Thursday, 22 December 2016

USA Fam Trip Day 6: 19th November 2015

After an amazing sleep in THE comfiest bed I've ever had the pleasure to sleep in we had a bit of a more laidback day ahead,  I skipped breakfast to have a little wander around the hotel and down by the creek  - beautiful setting beside the water for dining and further along is the spa.  Managed to have a peek in some of the rooms too - all different to each other and all very spacious.  I'd certainly come and stay here again, excellent staff and an all-round very chilled out place.

Paul took us on a lovely walk at Airport Mesa Loop Trail - stunning views over the Oak Creek Valley and home to one of 4 vortex in the area...

Now, I've never heard of a vortex but Sedona is regarded by Native Americans as sacred and it is recognised as a place of healing and spiritual renewal.  A vortex is an area of "enhanced energy" which is thought to provide inspiration and wellbeing and, according to the local tourist board, people travel from all around the world to "experience these swirling centres of energy that are conducive to spiritual healing, meditation and self-exploration"
The Airport Mesa formation is said to contain a masculine power vortex and is named for it's location next to the airport.

We climbed to the top and the views were simply beautiful...

I didn't feel the earth move or find myself but it was certainly a lovely walk and looking down over the town and the stunning red rock formations was very peaceful.

 Paul dropped us off in uptown Sedona to have a look around the shops while he sorted out provisions for our picnic lunch.  A very pleasant little place, clean and a bit touristy we bought the obligatory key rings and fridge magnets and generally wandered around in the warm sunshine - a welcome change from the cold and snow!

Named in the early 1900's after the wife of the city's first postmaster, Sedona has been inhabited since around 9,000 BC when Paleo-Indians were present in the area - they had left by 300 AD and there is no further evidence of inhabitants until around 650 AD when the Sinagua people arrived with their rock art and cliff dwellings.  They were followed by Yavapai and Apache tribes until they were forced from the area in 1876.  They returned in 1900 and have lived together since.

Our next stop was the Chapel of the Holy Cross...

Commissioned by Marguerite Brunswig Staude - a local rancher and sculptor at a cost of $300,000 the building was completed in 1956.  Unfortunately there was extensive renovation work going on so we couldn't get inside but what we did see was beautiful.

We stopped off for our champagne picnic lunch, with the biggest sandwiches I've ever seen at a lovely walk site (shame we couldn't do the walk) and enjoyed the warm sunshine before making our way to Montezuma Castle.

Montezuma Castle was declared a National Monument in 1906 and was built and inhabited by the Sinagua people between 1100 and 1425 AD.  Building took over 300 years and the main structure is 5 stories high with 20 rooms.  The name suggests it was dedicated to the Aztec emperor Montezuma - however, it was abandoned over 40 years before he was born, neither is it a castle but never mind...

we enjoyed a lovely walk (accompanied by a volunteer guide) who gave us loads of historic information about the area and the different communities that lived here.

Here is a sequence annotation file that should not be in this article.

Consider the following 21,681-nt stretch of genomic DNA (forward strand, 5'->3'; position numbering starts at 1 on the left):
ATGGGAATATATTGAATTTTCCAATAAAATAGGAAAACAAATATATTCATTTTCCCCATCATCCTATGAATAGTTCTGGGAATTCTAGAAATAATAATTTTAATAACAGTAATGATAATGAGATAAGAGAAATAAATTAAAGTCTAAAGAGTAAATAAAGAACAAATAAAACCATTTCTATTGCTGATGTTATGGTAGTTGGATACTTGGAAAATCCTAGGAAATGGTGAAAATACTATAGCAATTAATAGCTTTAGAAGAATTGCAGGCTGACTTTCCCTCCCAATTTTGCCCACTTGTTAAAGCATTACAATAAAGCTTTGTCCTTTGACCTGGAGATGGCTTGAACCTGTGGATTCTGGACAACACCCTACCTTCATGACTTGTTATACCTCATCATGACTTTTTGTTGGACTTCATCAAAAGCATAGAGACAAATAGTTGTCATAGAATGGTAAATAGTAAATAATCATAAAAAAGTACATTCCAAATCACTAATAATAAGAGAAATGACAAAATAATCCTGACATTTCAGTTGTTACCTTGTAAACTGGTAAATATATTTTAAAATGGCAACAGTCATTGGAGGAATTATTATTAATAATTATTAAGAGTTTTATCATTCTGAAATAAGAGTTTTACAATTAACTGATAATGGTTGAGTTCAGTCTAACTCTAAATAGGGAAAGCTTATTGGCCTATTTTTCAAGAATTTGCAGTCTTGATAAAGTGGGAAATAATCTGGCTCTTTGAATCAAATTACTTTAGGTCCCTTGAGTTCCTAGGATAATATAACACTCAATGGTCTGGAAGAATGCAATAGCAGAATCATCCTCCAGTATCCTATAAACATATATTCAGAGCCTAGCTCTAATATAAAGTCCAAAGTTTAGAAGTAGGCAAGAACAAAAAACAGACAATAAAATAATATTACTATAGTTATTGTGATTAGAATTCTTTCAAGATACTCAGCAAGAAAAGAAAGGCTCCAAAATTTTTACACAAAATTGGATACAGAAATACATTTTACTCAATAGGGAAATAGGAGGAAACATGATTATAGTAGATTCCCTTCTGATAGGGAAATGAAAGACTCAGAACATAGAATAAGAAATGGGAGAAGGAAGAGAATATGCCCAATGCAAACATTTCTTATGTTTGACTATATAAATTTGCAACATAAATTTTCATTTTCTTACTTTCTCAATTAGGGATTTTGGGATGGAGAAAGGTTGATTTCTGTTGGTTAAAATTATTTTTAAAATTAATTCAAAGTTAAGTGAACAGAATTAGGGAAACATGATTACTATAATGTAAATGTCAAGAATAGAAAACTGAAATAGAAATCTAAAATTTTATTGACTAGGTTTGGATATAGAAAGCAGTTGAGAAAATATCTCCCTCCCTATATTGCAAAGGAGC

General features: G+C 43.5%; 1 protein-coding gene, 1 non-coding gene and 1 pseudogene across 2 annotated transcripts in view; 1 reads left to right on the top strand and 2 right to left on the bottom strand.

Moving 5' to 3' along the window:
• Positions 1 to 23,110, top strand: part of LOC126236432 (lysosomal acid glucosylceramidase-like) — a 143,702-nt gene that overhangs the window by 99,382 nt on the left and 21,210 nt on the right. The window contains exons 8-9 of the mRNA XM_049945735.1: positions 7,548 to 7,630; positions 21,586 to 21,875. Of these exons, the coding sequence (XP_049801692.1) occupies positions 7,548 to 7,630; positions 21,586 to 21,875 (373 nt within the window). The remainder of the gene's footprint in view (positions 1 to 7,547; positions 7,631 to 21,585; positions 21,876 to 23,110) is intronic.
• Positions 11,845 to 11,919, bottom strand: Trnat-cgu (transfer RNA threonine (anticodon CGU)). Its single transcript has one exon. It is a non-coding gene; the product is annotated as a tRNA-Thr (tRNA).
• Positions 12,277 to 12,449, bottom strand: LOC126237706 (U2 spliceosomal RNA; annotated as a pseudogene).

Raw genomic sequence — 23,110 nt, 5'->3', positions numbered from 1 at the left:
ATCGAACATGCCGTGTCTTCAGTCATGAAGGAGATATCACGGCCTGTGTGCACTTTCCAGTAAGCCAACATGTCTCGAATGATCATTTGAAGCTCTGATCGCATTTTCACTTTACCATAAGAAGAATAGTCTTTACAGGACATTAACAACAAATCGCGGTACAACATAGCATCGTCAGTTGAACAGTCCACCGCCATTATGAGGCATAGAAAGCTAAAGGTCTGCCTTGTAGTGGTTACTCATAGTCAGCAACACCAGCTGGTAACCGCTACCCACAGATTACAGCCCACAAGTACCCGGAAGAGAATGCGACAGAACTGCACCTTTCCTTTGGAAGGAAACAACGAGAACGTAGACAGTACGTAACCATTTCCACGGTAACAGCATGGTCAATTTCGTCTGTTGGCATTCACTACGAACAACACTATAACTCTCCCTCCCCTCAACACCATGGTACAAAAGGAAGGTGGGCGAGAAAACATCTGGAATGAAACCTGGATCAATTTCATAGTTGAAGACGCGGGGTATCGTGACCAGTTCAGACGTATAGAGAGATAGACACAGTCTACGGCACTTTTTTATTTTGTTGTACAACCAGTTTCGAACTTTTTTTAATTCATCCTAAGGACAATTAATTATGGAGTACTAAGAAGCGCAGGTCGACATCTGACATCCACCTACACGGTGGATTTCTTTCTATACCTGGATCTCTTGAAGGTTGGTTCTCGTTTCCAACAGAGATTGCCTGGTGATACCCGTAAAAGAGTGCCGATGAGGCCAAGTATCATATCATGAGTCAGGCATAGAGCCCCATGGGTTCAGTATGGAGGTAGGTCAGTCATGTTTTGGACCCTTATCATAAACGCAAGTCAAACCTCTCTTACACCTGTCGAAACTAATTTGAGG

It is one of the best-preserved cliff dwellings in North America, sitting around 90ft up a sheer limestone cliff face opposite Beaver Creek.  It covers almost 4,000 square feet across the 5 stories and shows that the Sinagua were not only skilled engineers but very daring builders.  It's not clear whether it was built so high to escape enemies or nature (flooding from the creek) but either way, I think climbing ladders that high must have been pretty scary!  We continued our walk back to the visitor centre, pausing for a few pictures along the way...

On our way to Scottsdale Paul wanted to stop off and show us the various cacti which grow like weeds in the area so we headed up into an area of the Sonoran desert to do a cactus walk.
The Sonoran desert is huge and covers large parts of Arizona, California and Mexcio and contains a number of endemic plants and animals including the saguaro cactus...

They grow as one large spear and then develop arms - usually around the 75 to 100 year mark and they live to around 150!
Of course, we had to have a picture of us doing our cacti impressions...

We also found a fabulous development opportunity ...

I'm not sure what we decided to develop it into but we liked it!

We arrived into Scottsdale in the late afternoon and seeing traffic and so many people was strange after spending most of our time away from crowds (I must admit I'd have preferred to stay in Sedona a bit longer).  We were very excited to be staying at the luxurious Phoenician hotel for the final 2 nights of our trip but it was bittersweet as we had to say goodbye to Paul.
I can't praise him enough, such a fun and friendly guy he really brought something special to the group; absolutely full of information and his sense of humour was great, we did so many little things that he squeezed into the schedule just for the fun of it.  He and Curtis were like a double act and bounced off each other so well it was like they'd known each other for ages.
He seemed genuinely sad to see us go and we all got big bear hugs and waved him off.

Walking into the huge Phoenician was a little daunting but it was nice to get unpacked properly.  My room had a lovely view over the main pool area ...

Stacey had what can only be described as a corner suite - it's the biggest hotel room I've ever seen and well worth the walk all the way along to the far end of the building!
We were given a site inspection by the leisure accounts manager Joanna and then treated to a wonderful dinner followed by a few prickly pear margaritas!!

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